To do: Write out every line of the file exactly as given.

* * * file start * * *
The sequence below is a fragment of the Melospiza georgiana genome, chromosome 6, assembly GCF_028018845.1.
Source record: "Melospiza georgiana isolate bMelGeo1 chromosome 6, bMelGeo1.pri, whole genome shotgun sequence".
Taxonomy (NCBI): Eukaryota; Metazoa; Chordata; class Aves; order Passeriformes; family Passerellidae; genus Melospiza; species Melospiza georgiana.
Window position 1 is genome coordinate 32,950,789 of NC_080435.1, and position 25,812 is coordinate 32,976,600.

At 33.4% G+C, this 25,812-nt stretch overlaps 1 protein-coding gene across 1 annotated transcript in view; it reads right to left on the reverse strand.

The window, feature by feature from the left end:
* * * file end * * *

The sequence below is a fragment of the Melospiza georgiana genome, chromosome 6, assembly GCF_028018845.1.
Source record: "Melospiza georgiana isolate bMelGeo1 chromosome 6, bMelGeo1.pri, whole genome shotgun sequence".
Taxonomy (NCBI): Eukaryota; Metazoa; Chordata; class Aves; order Passeriformes; family Passerellidae; genus Melospiza; species Melospiza georgiana.
Window position 1 is genome coordinate 32,950,789 of NC_080435.1, and position 25,812 is coordinate 32,976,600.

At 33.4% G+C, this 25,812-nt stretch overlaps 1 protein-coding gene across 1 annotated transcript in view; it reads right to left on the reverse strand.

The window, feature by feature from the left end: